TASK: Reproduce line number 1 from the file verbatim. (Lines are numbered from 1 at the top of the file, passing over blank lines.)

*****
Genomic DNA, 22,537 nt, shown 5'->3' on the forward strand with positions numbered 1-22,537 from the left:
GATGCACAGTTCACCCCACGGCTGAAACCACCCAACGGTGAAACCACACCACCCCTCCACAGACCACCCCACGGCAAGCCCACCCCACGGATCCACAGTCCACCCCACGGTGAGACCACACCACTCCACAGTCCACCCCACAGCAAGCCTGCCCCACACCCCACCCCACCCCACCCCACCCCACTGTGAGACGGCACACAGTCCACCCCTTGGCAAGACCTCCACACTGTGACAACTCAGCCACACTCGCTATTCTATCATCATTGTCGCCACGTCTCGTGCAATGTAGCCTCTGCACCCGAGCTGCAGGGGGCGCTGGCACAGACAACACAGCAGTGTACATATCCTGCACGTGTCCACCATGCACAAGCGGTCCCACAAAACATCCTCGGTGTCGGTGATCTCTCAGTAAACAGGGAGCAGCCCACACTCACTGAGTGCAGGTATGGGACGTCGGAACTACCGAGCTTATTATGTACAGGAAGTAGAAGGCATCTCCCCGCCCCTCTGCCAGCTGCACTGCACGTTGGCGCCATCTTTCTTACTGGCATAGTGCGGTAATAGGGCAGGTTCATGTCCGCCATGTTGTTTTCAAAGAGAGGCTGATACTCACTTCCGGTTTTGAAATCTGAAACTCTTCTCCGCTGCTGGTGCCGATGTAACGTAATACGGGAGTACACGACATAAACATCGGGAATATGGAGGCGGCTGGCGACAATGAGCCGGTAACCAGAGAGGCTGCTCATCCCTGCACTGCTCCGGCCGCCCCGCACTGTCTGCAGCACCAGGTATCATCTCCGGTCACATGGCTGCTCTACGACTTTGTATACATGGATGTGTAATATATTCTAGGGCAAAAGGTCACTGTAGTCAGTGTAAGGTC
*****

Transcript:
Genomic DNA, 22,537 nt, shown 5'->3' on the forward strand with positions numbered 1-22,537 from the left: